Kids diagnosing themselves

By Karen Abernathy - bio | email

Some parents think their children are whining or trying to get out of school when their kids tell them they don't feel well. But parents may want to pay more attention to their children's health complaints.

One child recently diagnosed herself with a serious disease, before the adults in her life noticed anything was wrong. Josie Somerlott, 11, got concerned about her own health while she was watching t.v.

"They had a public service announcement that listed the symptoms of diabetes, and I had most of them," Somerlott said.

She told her grandmother, Karla Tucker, about her symptoms.

"I agreed with her. Yeah, you do have those symptoms, but that doesn't mean you have diabetes," Tucker said.

Josie didn't stop there.  She went straight to the internet and took an online diabetes quiz.

"It said, 'If you have one or more then you should go to the hospital immediately.'"

Her score was seven, so she went to her Mom this time.  Robin Somerlott also disregarded her concerns.

"I just dismissed it. Oh no, you're fine," Robin Somerlott said.

But the 11-year-old couldn't shake the feeling something was wrong. She'd lost 20 pounds, but was eating and drinking more than usual.  Finally another relative stepped in.  Ken Land is Josie's Uncle.  He was very familiar with diabetes.

"My wife is a type one diabetic," Land said.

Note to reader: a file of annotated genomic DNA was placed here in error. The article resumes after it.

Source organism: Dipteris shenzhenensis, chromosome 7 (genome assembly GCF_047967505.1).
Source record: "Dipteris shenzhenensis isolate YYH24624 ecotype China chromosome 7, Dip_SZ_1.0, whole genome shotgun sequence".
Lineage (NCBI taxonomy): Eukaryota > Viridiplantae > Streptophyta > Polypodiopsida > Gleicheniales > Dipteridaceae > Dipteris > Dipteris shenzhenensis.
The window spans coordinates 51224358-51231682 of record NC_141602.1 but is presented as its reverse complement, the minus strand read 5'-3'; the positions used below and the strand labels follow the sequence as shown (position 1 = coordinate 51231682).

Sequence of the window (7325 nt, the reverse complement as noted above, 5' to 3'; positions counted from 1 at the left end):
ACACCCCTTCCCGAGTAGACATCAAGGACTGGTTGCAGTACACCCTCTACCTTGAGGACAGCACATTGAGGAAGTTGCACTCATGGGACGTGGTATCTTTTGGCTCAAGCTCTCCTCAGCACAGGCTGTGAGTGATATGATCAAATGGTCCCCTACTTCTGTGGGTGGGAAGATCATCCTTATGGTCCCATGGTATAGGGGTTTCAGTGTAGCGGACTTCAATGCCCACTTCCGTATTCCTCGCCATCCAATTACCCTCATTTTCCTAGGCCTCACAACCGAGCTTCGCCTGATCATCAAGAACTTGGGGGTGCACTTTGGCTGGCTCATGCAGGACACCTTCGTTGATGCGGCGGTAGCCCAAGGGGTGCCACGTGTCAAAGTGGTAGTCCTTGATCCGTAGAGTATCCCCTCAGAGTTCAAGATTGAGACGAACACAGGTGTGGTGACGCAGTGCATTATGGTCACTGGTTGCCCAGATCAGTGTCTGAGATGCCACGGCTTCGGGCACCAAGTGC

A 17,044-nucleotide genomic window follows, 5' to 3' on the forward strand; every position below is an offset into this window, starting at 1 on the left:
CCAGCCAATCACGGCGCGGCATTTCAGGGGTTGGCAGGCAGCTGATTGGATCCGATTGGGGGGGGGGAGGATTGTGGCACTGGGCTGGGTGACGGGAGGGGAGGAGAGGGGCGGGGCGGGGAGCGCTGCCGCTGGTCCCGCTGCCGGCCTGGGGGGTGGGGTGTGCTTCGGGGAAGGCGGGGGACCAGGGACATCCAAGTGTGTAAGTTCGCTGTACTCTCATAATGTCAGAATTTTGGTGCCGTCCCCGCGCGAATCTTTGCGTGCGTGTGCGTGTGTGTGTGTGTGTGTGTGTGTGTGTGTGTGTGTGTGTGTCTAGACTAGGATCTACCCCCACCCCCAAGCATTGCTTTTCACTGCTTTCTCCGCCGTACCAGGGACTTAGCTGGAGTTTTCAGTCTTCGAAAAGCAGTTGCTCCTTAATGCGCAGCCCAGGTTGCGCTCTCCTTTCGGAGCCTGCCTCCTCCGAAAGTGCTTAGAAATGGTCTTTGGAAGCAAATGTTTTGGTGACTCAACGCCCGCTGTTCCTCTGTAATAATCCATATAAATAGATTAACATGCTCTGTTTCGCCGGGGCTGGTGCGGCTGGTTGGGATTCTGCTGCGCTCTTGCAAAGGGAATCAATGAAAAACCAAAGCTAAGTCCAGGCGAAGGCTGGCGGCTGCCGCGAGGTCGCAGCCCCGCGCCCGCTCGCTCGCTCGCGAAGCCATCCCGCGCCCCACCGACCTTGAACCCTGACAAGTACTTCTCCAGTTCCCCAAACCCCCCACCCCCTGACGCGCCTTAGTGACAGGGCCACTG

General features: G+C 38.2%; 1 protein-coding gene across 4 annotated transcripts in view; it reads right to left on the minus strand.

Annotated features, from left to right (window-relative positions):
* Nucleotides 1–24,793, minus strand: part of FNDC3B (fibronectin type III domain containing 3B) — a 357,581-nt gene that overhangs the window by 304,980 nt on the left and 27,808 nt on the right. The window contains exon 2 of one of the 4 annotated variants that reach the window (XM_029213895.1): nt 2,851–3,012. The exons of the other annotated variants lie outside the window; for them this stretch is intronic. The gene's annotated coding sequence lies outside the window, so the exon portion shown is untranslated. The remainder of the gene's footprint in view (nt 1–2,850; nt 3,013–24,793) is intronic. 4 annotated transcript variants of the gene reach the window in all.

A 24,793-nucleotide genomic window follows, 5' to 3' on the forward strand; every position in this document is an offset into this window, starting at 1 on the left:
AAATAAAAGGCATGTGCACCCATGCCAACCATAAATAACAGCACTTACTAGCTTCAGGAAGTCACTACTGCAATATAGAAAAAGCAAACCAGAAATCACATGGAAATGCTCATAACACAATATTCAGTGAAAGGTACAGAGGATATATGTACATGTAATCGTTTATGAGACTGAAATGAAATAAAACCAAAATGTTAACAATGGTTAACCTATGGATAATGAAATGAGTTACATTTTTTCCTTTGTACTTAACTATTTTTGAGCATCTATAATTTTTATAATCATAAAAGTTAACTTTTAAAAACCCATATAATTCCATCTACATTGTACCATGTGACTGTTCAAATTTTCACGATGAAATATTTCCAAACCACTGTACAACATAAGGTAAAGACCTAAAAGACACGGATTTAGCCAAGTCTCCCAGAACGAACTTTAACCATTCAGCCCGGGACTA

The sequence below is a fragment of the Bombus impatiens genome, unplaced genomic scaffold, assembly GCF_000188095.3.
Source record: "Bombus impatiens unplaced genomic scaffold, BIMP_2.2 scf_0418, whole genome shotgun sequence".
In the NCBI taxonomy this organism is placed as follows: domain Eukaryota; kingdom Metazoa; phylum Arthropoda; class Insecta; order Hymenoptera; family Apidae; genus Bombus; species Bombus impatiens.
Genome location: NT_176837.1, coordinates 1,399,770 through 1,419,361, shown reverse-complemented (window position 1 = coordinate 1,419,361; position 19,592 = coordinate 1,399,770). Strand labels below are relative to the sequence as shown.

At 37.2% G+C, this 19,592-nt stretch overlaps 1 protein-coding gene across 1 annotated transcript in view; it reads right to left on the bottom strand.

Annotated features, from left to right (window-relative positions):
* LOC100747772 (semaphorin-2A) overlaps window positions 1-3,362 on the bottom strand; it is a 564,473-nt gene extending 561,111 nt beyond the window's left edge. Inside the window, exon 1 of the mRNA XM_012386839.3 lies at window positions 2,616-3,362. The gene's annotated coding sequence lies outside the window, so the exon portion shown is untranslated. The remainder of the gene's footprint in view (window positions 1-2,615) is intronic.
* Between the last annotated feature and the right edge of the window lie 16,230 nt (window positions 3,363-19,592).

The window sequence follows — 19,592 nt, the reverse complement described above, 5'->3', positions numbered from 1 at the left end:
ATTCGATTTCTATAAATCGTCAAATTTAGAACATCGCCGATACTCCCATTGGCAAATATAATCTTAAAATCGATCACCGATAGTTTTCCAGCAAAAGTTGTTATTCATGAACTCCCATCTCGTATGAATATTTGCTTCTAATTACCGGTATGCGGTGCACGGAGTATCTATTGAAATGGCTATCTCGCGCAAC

He brought Josie a glucose monitor. A normal reading is around 100. Josie's was off the charts. Finally, there was some validation to her concerns.

Pediatrician James Swift said Josie's intuition and perseverance put her on the right track.

"There's a lot of intuitive knowledge from her standpoint to see that and go, 'Wow wait a minute. Could this be something that's going on with me?'"

Swift said the red flags for diabetes that families often miss are sudden changes in a child's weight, hunger, thirst and energy. He said parents often overlook symptoms of other diseases, too. Kids who can't catch their breath when running may not be out of shape. It could be a sign of asthma. Constant abdominal pain could mean your child has appendicitis.

Josie's Mom regrets not paying more attention to her daughter's concerns.

"Josie did say, 'I told you so, Mom,' and I think I deserved it. I think I did deserve it."

Josie now manages her diabetes with insulin and offers this advice: If you don't feel well, "Go to the doctor and tell them to check your blood."

©2009 WLOX. All rights reserved. This material may not be published, broadcast, rewritten, or redistributed.